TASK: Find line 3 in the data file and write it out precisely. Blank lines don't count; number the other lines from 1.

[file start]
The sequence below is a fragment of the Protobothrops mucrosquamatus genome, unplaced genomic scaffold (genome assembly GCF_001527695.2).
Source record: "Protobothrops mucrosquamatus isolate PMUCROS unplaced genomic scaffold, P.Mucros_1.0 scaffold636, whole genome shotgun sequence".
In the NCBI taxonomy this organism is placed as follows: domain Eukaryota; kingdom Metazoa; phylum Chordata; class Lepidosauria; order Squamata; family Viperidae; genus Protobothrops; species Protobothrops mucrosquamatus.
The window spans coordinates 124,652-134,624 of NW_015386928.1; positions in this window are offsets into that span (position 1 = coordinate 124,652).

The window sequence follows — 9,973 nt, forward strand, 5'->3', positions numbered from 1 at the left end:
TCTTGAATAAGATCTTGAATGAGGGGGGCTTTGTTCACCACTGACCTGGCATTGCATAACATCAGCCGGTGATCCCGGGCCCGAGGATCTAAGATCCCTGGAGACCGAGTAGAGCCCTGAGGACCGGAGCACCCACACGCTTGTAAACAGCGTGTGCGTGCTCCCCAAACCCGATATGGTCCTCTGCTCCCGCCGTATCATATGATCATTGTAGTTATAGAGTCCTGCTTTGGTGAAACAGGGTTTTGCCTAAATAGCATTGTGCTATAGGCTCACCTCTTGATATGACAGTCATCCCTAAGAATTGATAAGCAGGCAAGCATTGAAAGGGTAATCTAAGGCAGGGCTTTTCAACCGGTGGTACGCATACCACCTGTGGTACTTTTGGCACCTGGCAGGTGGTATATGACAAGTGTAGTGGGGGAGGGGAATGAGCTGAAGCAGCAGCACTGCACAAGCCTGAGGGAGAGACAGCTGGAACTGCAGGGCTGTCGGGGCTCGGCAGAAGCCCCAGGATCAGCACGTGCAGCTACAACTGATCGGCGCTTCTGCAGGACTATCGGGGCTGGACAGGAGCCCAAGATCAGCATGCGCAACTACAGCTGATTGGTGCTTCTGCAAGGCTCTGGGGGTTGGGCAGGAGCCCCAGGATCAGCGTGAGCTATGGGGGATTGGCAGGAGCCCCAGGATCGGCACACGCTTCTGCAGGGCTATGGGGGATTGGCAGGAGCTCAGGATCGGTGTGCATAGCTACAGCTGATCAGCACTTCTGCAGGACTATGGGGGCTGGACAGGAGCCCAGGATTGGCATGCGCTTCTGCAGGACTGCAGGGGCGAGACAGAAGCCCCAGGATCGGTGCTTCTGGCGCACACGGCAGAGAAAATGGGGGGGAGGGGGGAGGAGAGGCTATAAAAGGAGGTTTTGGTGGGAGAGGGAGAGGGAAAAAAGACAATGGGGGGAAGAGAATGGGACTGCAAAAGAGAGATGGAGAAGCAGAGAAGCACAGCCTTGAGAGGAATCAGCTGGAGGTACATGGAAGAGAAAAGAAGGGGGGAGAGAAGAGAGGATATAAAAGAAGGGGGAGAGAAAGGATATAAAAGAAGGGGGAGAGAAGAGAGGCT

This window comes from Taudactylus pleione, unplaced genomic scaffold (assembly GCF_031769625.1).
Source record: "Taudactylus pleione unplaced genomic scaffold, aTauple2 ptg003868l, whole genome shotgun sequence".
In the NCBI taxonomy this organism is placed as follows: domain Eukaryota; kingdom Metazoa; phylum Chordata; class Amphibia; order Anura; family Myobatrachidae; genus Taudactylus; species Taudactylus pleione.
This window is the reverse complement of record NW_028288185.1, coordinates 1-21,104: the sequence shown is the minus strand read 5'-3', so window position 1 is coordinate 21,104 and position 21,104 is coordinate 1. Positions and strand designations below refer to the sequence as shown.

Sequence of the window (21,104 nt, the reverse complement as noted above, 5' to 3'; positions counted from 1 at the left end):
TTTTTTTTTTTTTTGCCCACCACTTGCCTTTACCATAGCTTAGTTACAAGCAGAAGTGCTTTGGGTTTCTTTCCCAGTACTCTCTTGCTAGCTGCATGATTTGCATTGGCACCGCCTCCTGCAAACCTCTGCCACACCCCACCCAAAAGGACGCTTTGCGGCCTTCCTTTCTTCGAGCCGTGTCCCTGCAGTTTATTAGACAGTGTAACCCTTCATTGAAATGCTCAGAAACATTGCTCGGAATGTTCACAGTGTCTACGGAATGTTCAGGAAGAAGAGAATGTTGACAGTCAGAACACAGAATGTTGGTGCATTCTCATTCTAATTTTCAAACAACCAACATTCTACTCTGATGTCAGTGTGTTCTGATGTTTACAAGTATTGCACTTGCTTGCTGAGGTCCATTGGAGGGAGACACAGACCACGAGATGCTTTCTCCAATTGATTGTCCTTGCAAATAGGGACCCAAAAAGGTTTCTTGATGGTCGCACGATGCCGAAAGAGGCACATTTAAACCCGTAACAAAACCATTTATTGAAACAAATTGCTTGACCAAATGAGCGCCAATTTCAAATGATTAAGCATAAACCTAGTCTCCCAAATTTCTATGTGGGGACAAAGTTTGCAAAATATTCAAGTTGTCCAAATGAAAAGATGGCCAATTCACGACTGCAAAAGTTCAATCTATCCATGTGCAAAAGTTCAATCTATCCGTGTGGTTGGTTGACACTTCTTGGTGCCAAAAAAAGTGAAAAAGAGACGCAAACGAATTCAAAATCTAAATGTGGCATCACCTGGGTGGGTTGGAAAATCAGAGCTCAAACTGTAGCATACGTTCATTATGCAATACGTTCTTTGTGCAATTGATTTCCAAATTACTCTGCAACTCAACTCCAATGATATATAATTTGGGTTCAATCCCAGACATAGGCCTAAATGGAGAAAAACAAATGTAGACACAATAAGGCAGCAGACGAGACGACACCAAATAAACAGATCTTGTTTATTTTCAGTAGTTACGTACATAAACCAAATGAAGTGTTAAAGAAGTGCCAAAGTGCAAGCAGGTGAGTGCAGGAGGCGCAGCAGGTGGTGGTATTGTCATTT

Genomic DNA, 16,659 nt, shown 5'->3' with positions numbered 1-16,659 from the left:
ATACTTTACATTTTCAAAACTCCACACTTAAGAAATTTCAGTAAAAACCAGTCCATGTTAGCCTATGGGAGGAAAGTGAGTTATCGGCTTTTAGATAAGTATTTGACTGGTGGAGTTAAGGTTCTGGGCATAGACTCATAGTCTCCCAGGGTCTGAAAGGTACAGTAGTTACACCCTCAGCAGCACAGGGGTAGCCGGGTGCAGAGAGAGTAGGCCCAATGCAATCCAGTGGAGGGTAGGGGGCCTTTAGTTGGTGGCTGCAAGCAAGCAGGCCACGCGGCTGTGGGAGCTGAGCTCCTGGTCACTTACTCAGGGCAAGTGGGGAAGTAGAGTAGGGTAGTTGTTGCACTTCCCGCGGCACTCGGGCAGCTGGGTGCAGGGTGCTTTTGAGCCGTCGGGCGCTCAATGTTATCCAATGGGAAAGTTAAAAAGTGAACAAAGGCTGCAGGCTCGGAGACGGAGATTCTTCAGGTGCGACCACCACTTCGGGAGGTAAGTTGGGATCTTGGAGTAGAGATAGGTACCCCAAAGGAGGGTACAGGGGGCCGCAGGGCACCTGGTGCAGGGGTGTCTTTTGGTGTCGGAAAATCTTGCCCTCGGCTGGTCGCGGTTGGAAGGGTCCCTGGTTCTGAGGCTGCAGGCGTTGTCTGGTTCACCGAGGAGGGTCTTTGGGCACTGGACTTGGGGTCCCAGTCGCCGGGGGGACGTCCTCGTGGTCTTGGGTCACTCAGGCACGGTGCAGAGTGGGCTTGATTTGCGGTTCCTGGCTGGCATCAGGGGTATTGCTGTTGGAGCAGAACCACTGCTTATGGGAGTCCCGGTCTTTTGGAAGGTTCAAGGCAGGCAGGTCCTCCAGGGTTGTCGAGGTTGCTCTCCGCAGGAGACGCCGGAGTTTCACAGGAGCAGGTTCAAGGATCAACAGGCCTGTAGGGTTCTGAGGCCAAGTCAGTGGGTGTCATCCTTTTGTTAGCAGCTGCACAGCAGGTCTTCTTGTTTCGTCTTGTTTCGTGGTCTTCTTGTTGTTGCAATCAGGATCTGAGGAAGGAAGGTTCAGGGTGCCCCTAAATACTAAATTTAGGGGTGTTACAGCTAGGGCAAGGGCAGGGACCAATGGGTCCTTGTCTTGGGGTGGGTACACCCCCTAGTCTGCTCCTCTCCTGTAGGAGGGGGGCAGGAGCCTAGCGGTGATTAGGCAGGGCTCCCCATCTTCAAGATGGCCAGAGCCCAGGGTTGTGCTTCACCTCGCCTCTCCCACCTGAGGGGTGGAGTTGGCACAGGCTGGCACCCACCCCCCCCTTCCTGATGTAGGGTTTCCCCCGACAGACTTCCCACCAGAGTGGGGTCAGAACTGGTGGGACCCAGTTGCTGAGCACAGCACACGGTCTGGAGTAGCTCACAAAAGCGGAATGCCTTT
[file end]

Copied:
In the NCBI taxonomy this organism is placed as follows: domain Eukaryota; kingdom Metazoa; phylum Chordata; class Lepidosauria; order Squamata; family Viperidae; genus Protobothrops; species Protobothrops mucrosquamatus.